Ethan Frome Analysis
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An analysis of Ethan Frome should begin by considering the novel's context. The seventh novel from later Pulitzer Prize-winner Edith Wharton, the 1911 book tells a story set in a working-class New England town, the fictional Starkfield, Massachusetts. Most of Wharton's other works focus on the elite New York society of which she was a member herself, so Ethan Frome marks a sharp departure in that sense.
Possible literature topics for a research paper that analyzes Ethan Frome may include:
- What Mattie Silver represents to Ethan
- The actual similarities between Mattie and Zena, by the end of the novel
- Where did Ethan go wrong in his life to end up where he was
The Theme of Ethan Frome
The thematic focus of Ethan Frome, however, fits perfectly within Wharton's repertoire. The protagonist Ethan Frome is bound within the social conventions of his community. Not by New York society, but as Wharton demonstrates, it is not the society that matters but the turmoil it causes when its restrictions conflict with one's desires. Ethan's wife Zeena is portrayed as a villain dragging him down by illness and poverty, pushing his dreams of reaching for something more forever beyond his grasp. Mattie Silver becomes the object of Ethan's desire. She represents an escape from Ethan's wife, his town, and his narrow way of life, but it is an escape he ultimately cannot make.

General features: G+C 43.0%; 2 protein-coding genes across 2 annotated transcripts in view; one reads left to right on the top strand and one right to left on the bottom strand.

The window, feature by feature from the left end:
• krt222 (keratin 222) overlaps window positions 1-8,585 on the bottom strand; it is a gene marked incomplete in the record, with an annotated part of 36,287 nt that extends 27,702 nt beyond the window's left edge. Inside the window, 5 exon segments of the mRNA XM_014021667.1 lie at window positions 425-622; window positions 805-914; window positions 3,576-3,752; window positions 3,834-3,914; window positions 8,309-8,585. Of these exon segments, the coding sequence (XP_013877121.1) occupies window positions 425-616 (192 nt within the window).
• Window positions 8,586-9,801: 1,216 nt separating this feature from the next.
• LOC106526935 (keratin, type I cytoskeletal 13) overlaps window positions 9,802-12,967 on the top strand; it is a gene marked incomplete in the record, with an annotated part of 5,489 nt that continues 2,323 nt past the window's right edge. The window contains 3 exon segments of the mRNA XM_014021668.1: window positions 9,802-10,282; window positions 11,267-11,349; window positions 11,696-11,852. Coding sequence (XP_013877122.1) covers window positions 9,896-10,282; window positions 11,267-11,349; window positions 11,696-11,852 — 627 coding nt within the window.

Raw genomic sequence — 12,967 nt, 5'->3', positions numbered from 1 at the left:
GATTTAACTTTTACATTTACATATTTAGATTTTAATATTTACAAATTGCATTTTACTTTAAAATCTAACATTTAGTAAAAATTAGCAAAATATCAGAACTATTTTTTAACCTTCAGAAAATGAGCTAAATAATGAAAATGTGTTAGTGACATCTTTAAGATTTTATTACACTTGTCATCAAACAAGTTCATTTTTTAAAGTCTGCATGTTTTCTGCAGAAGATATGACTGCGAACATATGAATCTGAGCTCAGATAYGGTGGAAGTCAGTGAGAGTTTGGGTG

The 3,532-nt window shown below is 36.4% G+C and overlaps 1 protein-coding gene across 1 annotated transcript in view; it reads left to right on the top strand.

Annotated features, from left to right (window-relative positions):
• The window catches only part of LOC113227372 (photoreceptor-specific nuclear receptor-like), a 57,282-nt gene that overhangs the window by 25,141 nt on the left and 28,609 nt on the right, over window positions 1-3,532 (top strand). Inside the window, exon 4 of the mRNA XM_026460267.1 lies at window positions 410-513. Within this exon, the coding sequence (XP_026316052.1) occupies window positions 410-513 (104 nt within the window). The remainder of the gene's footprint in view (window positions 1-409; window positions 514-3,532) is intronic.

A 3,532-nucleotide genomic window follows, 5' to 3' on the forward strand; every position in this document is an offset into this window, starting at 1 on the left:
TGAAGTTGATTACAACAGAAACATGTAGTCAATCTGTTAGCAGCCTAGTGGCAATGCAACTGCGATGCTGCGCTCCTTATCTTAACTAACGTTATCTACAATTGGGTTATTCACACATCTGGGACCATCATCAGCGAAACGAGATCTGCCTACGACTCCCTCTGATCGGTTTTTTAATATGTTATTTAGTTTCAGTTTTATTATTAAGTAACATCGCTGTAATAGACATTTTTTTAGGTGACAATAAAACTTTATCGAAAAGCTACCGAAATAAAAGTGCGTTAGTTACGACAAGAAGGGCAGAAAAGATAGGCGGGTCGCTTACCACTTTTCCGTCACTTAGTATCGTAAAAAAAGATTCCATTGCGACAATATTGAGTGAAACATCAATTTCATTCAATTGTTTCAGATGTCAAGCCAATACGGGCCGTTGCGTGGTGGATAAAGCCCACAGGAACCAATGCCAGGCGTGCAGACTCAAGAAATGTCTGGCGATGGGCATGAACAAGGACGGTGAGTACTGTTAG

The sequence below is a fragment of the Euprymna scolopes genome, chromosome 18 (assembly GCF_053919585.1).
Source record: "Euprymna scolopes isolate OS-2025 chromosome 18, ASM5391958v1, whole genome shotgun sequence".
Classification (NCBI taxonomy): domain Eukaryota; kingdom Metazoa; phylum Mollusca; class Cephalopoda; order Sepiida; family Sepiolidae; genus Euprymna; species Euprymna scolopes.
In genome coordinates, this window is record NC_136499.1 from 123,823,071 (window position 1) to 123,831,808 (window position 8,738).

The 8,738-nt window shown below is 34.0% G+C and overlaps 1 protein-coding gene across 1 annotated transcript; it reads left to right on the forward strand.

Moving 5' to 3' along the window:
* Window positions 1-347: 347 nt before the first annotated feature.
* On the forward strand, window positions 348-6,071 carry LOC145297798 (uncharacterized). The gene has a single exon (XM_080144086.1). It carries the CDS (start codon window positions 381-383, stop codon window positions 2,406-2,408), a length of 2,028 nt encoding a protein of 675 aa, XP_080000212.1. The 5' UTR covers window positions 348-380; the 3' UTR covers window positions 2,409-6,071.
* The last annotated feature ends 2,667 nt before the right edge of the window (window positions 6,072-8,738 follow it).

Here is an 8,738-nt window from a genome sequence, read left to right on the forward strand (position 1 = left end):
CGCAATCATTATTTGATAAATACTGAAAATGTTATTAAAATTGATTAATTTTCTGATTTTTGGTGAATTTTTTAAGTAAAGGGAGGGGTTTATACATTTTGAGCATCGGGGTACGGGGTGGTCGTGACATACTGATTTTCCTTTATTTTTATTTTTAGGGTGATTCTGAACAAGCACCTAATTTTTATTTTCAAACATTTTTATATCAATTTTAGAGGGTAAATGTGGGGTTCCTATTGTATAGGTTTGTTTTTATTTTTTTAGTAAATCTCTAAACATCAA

Social Mores and Ethan Frome
Ethan's decision to finally submit to social mores mirrors the decisions made by characters in many of Wharton's other works. The novel expresses the desire to go beyond social bonds, but also the final restraint of that desire. Maybe the message is that it is morally wrong, or maybe just that it is too great a task. Whatever Wharton's intended message in Ethan Frome, analysis of the novel reveals what was surely her own personal struggle.